• "Why, this difficulty about our living together again, and Elizabeth-Jane. Sh_annot be told all—she would so despise us both that—I could not bear it!"
  • "That was why she was brought up in ignorance of you. I could not bear i_ither."
  • "Well—we must talk of a plan for keeping her in her present belief, an_etting matters straight in spite of it. You have heard I am in a large way o_usiness here—that I am Mayor of the town, and churchwarden, and I don't kno_hat all?"
  • "Yes," she murmured.
  • "These things, as well as the dread of the girl discovering our disgrace,
  • makes it necessary to act with extreme caution. So that I don't see how yo_wo can return openly to my house as the wife and daughter I once treate_adly, and banished from me; and there's the rub o't."
  • "We'll go away at once. I only came to see—"
  • "No, no, Susan; you are not to go—you mistake me!" he said with kindl_everity. "I have thought of this plan: that you and Elizabeth take a cottag_n the town as the widow Mrs. Newson and her daughter; that I meet you, cour_ou, and marry you. Elizabeth-Jane coming to my house as my step-daughter. Th_hing is so natural and easy that it is half done in thinking o't. This woul_eave my shady, headstrong, disgraceful life as a young man absolutel_nopened; the secret would be yours and mine only; and I should have th_leasure of seeing my own only child under my roof, as well as my wife."
  • "I am quite in your hands, Michael," she said meekly. "I came here for th_ake of Elizabeth; for myself, if you tell me to leave again to-morro_orning, and never come near you more, I am content to go."
  • "Now, now; we don't want to hear that," said Henchard gently. "Of course yo_on't leave again. Think over the plan I have proposed for a few hours; and i_ou can't hit upon a better one we'll adopt it. I have to be away for a day o_wo on business, unfortunately; but during that time you can get lodgings—th_nly ones in the town fit for you are those over the china-shop in Hig_treet—and you can also look for a cottage."
  • "If the lodgings are in High Street they are dear, I suppose?"
  • "Never mind—you MUST start genteel if our plan is to be carried out. Look t_e for money. Have you enough till I come back?"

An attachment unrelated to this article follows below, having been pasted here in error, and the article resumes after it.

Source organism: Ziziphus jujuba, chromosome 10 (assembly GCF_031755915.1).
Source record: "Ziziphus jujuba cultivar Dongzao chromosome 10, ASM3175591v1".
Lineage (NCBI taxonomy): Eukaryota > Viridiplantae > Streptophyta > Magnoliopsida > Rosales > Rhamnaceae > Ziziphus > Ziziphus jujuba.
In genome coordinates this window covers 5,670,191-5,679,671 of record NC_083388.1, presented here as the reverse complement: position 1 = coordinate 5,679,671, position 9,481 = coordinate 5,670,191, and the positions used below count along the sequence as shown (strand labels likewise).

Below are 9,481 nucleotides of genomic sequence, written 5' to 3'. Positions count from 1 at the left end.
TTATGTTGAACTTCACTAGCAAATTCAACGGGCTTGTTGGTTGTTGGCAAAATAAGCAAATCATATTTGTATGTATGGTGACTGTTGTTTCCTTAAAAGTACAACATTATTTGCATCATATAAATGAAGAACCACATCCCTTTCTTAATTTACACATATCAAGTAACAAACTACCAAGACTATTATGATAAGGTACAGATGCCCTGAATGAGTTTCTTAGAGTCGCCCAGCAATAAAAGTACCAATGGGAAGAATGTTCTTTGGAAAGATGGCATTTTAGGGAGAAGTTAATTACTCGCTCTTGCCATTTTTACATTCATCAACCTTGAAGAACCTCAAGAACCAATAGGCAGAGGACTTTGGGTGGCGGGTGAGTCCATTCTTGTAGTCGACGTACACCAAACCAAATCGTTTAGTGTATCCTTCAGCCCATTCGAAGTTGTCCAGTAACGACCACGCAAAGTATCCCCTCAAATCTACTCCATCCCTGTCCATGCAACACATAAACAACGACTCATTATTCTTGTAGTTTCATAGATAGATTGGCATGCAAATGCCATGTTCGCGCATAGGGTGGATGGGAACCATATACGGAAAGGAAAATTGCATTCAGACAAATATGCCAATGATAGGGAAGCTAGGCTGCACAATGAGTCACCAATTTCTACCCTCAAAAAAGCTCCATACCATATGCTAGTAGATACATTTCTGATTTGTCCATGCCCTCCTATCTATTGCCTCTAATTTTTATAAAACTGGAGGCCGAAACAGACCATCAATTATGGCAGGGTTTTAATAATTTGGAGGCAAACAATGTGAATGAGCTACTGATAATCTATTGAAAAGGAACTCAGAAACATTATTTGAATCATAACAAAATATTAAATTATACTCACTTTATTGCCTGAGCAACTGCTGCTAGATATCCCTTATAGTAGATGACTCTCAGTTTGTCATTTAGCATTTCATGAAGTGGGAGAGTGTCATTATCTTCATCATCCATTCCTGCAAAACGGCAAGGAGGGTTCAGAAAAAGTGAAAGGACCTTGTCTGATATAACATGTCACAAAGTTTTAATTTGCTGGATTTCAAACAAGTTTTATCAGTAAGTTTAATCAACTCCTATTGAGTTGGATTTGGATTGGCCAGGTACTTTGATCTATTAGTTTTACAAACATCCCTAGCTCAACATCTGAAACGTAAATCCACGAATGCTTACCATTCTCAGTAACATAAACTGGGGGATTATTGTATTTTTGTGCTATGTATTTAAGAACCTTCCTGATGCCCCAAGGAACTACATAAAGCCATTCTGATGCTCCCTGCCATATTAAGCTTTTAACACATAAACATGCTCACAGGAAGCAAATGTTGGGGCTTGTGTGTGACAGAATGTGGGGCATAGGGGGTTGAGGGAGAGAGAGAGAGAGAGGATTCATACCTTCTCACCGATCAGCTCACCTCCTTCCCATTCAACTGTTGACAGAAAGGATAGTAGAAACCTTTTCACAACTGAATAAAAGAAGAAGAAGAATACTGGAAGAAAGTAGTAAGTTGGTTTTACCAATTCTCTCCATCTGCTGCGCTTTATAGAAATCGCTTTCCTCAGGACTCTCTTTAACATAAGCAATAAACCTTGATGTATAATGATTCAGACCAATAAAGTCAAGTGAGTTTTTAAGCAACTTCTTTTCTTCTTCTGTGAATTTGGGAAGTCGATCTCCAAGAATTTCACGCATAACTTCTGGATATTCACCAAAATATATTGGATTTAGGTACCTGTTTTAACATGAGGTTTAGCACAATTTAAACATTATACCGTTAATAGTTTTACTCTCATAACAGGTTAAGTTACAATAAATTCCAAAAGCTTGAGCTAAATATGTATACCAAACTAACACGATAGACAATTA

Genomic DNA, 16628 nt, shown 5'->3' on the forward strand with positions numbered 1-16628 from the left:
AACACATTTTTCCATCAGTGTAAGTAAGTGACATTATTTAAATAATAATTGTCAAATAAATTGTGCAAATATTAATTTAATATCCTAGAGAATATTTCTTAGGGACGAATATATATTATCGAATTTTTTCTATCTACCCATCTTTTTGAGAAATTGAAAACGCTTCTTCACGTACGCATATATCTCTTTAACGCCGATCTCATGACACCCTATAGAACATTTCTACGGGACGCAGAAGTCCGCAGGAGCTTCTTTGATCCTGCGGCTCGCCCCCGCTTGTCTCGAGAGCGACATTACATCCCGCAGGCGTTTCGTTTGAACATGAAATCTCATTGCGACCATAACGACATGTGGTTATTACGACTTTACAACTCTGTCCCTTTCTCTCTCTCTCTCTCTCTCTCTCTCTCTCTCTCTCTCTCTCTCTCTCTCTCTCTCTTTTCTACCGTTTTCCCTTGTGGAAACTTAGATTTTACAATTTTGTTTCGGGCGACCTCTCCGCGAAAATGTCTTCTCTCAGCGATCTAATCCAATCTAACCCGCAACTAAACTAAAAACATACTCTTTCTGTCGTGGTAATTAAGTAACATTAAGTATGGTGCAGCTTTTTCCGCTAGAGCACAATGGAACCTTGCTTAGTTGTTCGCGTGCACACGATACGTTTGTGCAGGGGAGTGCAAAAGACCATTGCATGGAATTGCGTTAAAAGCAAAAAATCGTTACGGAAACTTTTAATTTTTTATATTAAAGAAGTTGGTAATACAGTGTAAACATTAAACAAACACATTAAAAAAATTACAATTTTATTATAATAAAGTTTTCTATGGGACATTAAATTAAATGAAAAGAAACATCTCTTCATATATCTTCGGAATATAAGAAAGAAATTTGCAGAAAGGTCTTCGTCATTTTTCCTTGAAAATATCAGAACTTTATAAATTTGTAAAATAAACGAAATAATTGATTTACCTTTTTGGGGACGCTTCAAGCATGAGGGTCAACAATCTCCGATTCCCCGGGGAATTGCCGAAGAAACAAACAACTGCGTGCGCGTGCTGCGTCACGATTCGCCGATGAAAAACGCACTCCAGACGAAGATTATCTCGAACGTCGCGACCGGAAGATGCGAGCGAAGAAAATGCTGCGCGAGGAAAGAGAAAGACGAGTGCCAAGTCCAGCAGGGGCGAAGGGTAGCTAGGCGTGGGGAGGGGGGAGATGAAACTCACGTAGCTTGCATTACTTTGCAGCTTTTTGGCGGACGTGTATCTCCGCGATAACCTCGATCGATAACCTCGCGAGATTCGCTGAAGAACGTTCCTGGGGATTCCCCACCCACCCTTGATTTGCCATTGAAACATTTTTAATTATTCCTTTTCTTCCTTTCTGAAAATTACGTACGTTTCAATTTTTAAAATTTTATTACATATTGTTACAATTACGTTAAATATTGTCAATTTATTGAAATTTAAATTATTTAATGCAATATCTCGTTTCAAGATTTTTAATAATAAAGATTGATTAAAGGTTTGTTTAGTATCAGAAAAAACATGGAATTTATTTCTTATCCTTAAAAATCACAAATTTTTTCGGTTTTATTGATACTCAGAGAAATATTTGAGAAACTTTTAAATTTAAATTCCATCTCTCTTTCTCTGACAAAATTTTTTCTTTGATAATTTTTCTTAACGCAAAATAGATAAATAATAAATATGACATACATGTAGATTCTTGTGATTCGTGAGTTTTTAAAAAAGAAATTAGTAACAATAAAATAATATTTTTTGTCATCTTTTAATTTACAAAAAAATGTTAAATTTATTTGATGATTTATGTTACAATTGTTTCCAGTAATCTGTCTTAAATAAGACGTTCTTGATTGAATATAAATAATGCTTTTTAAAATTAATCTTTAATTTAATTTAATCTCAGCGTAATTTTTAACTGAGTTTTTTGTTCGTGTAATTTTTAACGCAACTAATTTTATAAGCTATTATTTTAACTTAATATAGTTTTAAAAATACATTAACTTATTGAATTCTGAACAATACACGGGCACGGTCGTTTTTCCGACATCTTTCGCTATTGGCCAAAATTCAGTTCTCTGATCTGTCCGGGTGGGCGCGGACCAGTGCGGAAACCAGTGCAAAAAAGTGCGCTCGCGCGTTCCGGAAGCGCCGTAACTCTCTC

• "Quite," said she.
  • "And are you comfortable at the inn?"
  • "O yes."
  • "And the girl is quite safe from learning the shame of her case an_urs?—that's what makes me most anxious of all."
  • "You would be surprised to find how unlikely she is to dream of the truth. Ho_ould she ever suppose such a thing?"
  • True!
  • "I like the idea of repeating our marriage," said Mrs. Henchard, after _ause. "It seems the only right course, after all this. Now I think I must g_ack to Elizabeth-Jane, and tell her that our kinsman, Mr. Henchard, kindl_ishes us to stay in the town."
  • "Very well—arrange that yourself. I'll go some way with you."
  • "No, no. Don't run any risk!" said his wife anxiously. "I can find my wa_ack—it is not late. Please let me go alone."
  • "Right," said Henchard. "But just one word. Do you forgive me, Susan?"
  • She murmured something; but seemed to find it difficult to frame her answer.
  • "Never mind—all in good time," said he. "Judge me by my future works—good-
  • bye!"
  • He retreated, and stood at the upper side of the Amphitheatre while his wif_assed out through the lower way, and descended under the trees to the town.
  • Then Henchard himself went homeward, going so fast that by the time he reache_is door he was almost upon the heels of the unconscious woman from whom h_ad just parted. He watched her up the street, and turned into his house.